HEISOO SHIN, expert from the Republic of Korea, commended the Government for the number of women judges on the Supreme Court of Justice, but asked how many cases concerning women had reached the Court, given that more than 100 women were murdered yearly, and the numbers of cases of rape and sexual abuse were alarming, not to mention the unreported cases of domestic and other forms of violence against women.  A question had already been asked about the incompetence of the police and their attitudes.  Were the police acting in accordance with the new law on domestic violence, which compelled the police to respond and investigate domestic violence cases?  The law was of no use if it was not implemented.  Was there any monitoring to see whether the “one-stop” service was working?  There was a law and a system, but the Government had to make it work.

TIZIANA MAIOLO, expert from Italy, agreeing that the media was extremely important in combating stereotypes, asked for data on the number of women actually working in the media, and whether there was a Government policy to change women’s image through the media.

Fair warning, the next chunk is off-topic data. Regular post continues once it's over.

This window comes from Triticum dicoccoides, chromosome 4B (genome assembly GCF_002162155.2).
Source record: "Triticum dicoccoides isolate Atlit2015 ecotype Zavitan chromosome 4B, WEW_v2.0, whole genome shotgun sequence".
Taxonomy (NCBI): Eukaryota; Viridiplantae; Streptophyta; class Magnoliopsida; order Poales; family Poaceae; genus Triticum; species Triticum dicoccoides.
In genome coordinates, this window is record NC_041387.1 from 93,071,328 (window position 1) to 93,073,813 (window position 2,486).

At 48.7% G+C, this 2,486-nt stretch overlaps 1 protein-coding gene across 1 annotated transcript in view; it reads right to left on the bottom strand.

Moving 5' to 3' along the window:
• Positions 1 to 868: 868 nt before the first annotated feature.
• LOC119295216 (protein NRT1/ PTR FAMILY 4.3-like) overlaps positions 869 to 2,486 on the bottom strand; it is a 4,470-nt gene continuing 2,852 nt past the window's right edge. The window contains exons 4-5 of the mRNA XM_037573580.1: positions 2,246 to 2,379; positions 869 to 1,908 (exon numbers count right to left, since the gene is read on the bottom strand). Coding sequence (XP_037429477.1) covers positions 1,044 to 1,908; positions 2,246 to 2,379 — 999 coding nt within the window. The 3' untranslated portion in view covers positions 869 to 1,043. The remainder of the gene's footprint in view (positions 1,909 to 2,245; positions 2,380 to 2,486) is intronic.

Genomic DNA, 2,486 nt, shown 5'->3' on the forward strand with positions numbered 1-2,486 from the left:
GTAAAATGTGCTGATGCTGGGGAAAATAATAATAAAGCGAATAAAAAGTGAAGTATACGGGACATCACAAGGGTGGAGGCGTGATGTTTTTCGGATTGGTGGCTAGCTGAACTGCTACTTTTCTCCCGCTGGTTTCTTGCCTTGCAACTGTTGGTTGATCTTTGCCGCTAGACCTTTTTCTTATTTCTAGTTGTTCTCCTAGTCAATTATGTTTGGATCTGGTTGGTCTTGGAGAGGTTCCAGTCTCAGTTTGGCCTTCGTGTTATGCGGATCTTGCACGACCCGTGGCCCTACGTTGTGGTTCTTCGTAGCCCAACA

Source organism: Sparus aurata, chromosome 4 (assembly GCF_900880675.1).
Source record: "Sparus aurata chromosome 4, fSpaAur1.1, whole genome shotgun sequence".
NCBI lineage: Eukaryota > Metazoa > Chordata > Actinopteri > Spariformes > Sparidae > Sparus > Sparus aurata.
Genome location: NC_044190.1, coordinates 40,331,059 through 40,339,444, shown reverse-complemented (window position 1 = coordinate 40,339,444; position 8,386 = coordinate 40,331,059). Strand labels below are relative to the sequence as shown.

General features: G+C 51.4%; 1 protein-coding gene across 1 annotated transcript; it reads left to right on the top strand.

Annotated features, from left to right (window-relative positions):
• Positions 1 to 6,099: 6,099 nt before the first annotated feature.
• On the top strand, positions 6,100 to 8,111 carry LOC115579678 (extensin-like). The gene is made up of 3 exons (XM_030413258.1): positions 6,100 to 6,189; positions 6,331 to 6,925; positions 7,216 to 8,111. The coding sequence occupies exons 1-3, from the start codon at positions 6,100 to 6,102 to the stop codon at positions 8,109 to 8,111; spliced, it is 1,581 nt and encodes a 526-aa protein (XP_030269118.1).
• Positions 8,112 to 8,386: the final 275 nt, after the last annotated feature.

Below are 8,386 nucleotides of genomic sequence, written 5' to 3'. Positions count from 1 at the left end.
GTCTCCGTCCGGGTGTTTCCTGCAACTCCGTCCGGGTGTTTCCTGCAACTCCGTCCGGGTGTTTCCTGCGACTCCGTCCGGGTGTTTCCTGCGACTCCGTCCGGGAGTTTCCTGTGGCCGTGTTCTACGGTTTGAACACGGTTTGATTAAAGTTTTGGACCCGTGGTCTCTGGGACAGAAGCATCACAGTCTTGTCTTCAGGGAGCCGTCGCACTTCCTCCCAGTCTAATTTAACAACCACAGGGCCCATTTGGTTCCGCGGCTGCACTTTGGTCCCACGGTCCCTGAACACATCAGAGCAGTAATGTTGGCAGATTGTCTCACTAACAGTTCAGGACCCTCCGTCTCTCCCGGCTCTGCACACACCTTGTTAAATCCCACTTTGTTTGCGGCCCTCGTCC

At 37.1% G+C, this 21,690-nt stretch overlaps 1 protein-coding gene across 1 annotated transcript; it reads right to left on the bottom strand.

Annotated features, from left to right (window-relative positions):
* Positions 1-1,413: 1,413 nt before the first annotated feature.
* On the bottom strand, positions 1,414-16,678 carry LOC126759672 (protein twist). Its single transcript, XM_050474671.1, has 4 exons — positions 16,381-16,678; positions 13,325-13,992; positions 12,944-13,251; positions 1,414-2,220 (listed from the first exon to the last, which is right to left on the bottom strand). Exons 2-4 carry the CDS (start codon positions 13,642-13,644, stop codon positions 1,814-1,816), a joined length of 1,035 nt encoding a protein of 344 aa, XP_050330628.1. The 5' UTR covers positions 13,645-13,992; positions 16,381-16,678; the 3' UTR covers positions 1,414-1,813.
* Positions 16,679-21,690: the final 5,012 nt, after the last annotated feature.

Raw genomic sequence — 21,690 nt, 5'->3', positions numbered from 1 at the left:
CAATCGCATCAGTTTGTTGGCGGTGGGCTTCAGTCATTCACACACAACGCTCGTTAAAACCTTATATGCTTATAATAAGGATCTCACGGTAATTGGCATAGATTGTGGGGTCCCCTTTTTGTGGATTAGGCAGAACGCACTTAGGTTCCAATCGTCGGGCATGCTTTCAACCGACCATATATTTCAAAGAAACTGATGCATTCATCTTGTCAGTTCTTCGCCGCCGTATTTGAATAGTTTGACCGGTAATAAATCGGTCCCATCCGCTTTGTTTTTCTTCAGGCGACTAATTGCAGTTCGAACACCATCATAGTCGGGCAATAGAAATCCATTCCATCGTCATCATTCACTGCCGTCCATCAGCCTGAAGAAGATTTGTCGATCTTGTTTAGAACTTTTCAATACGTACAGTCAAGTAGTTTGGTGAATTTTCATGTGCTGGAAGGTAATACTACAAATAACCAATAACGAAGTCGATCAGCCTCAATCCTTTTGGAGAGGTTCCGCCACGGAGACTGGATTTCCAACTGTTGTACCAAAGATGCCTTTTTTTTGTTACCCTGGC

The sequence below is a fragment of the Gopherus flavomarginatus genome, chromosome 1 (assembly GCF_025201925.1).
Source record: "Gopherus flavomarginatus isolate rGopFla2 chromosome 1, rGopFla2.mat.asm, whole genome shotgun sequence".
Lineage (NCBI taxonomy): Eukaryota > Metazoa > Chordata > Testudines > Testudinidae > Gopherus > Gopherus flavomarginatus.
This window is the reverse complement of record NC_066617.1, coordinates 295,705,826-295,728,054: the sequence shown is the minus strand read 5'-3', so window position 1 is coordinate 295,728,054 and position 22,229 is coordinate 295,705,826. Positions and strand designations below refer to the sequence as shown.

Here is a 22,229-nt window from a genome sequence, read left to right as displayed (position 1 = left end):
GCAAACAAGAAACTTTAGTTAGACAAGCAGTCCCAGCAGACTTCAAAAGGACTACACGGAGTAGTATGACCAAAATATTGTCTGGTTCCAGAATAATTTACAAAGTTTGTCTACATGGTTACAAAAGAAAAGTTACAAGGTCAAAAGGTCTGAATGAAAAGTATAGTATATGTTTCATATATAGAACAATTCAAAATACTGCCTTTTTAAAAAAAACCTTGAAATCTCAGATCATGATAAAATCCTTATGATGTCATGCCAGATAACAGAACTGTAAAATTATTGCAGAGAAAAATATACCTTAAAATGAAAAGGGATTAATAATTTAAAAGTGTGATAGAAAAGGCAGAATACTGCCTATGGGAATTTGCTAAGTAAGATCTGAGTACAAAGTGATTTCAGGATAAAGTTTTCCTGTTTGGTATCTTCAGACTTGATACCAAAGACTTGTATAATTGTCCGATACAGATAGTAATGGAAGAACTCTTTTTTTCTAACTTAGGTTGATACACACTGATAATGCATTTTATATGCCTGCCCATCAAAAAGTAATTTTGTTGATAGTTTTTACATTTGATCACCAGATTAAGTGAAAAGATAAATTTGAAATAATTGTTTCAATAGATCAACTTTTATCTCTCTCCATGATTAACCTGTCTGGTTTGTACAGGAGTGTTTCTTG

SAISUREE CHUTIKUL, expert from Thailand, had heard that the Institute, while it performed wonderful work, employed only 50 people, who sought to implement the Convention countrywide.  She had also been told that the staff was “generally removed” from the changes in Government, resulting in a loss of technical expertise and policy experience.  If that was true, was that the usual Government practice, or was that peculiar to the National Institute for Women?  Regarding its budget, she heard that it was only 0.001 per cent of the national budget, and that for women’s programmes overall, only 3.3 per cent of the national budget was allotted.

GLENDA P. SIMMS, expert from Jamaica and acting Chairperson of Chamber A, noted that the most common reported form of trafficking in Honduras was trafficking for the purpose of commercial sexual exploitation or prostitution, and in the form of “out trafficking” to other countries.  The delegation had said that Honduran legislation punished prostitutes and prosecuted women who engaged in prostitution, but it did not punish the practitioners.  That was a major problem, because traffickers, according to the Convention, must be punished; it was not the victims who committed the crime.  The Government needed to look at the demand side.  As for adolescent girls being made pregnant, was there any charge for men making those young girls pregnant?  There must be a law on carnal abuse of female children.